Millions of freelancers, hired by companies instead of full-time employees to work in what has become known as the ‘Gig Economy’, will be entitled to holiday and sick pay under new Government plans to address modern workers' rights.
The news that supermarket giant, Tesco, could be facing an equal pay claim worth up to a record £4 billion added fuel to the growing issue of gender equality in the workplace. Whilst causing a sensation in the media, Verisona Law’s Head of Employment, Sue Ball, looks behind the headlines to see what lies ahead.
Tribunal says twenty-minute rest periods for workers should be given in one run, not as a series of mini-breaks.
Equal pay is a legal obligation. In recent months it has hit the headlines, with the BBC notably coming under fire for inequality in pay between the sexes. And you can expect more front pages, as by 4 April 2018 (or 30 March for the public sector) all employers with 250 or more employees are required to report their gender pay gap and bonus data.
Fair pay for a fair day’s work is the bedrock of a good relationship between employers and employees. The National Minimum Wage (NMW) has ensured that everyone gets a minimum amount per hour, which is legally enforceable.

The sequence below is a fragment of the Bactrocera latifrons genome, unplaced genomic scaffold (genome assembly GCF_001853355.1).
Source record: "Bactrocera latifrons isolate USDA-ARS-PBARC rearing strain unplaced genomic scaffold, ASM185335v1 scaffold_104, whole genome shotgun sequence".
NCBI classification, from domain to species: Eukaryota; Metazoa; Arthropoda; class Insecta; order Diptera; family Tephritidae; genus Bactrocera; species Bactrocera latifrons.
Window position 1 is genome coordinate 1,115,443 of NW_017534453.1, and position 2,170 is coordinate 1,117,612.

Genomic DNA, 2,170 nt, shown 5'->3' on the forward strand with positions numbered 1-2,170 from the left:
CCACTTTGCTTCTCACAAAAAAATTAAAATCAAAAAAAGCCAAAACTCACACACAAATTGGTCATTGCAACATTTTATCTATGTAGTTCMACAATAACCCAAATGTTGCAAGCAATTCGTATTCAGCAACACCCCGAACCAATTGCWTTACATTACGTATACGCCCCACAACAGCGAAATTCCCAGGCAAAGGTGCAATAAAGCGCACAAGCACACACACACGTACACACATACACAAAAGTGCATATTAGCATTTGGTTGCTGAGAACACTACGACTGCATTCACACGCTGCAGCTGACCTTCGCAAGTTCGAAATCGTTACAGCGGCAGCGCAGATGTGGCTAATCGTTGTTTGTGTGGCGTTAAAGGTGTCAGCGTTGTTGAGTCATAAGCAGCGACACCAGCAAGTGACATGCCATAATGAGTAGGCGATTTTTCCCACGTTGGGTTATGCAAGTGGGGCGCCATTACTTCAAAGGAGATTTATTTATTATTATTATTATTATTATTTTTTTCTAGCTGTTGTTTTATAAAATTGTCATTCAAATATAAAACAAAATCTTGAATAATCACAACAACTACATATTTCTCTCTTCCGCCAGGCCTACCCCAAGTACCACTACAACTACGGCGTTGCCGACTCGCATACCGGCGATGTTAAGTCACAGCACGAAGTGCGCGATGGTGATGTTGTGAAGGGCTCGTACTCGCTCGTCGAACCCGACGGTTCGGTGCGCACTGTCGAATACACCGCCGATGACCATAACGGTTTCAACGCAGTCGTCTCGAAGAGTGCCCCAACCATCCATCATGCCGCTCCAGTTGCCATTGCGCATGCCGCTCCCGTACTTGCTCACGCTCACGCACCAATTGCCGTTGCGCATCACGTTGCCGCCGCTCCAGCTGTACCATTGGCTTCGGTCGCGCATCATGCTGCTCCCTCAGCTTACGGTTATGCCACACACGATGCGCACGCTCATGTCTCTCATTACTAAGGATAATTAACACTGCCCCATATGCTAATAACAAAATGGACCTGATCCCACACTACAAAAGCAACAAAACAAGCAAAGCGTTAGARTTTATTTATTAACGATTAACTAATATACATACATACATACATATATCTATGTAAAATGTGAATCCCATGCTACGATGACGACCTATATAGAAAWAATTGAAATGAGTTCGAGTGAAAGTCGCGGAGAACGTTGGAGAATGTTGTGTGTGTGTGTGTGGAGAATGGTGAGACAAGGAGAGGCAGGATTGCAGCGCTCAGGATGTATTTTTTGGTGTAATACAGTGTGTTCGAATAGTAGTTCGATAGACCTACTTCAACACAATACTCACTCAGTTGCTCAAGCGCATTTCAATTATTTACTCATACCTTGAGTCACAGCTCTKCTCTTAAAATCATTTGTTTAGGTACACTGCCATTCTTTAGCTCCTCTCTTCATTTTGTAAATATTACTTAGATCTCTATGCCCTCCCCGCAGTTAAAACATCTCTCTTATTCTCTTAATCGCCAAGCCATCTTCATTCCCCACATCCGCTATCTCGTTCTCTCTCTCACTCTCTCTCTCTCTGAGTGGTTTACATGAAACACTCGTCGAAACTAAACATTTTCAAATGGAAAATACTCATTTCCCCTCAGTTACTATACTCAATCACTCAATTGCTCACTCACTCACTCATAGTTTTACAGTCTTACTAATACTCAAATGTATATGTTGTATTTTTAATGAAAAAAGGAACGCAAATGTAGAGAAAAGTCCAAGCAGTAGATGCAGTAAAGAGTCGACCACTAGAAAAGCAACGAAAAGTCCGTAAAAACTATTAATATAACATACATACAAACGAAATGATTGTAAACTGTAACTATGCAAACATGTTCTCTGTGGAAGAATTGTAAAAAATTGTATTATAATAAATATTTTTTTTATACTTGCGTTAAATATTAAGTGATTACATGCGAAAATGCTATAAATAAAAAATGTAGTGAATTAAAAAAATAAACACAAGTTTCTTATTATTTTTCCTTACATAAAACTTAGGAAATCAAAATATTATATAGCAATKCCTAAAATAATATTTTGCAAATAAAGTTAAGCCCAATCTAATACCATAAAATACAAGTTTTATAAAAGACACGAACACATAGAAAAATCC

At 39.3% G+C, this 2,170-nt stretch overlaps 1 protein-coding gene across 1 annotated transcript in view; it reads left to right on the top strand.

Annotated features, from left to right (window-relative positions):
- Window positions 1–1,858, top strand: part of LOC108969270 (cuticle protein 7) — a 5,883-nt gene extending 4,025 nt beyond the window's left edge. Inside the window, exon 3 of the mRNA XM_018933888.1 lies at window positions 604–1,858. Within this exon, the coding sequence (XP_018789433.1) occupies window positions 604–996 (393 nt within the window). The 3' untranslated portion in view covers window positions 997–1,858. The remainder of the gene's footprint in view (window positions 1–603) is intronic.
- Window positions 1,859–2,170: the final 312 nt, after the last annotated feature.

Accurate calculations of the National Minimum Wage continue to cause headaches for employers, with an employment tribunal acknowledging the complexity, saying there is no single key to unlock every case.
Understanding of mental health issues is high on the agenda, thanks to the involvement of the younger members of the Royal family in the Heads Together awareness campaign which has seen the #oktosay hashtag trending.
From 6th April 2017, the financial limits for awards made in employment tribunals and statuary payments will rise to record highs.
Maybe you are thinking of selling the company or simply shutting up shop and retiring, but in either case, if you employ people there are some costs you need to factor into your plan.
It’s a sad scenario, but unfortunately, one of Santa’s eldest elves is getting on a bit. He’s now struggling to carry presents around the workshop and he just isn’t as quick as the rest of his colleagues when it comes to building toys, wrapping them and packing them on to the sleigh. But, what are Santa’s rights when it comes to weeding out those elves that don’t cut the mustard?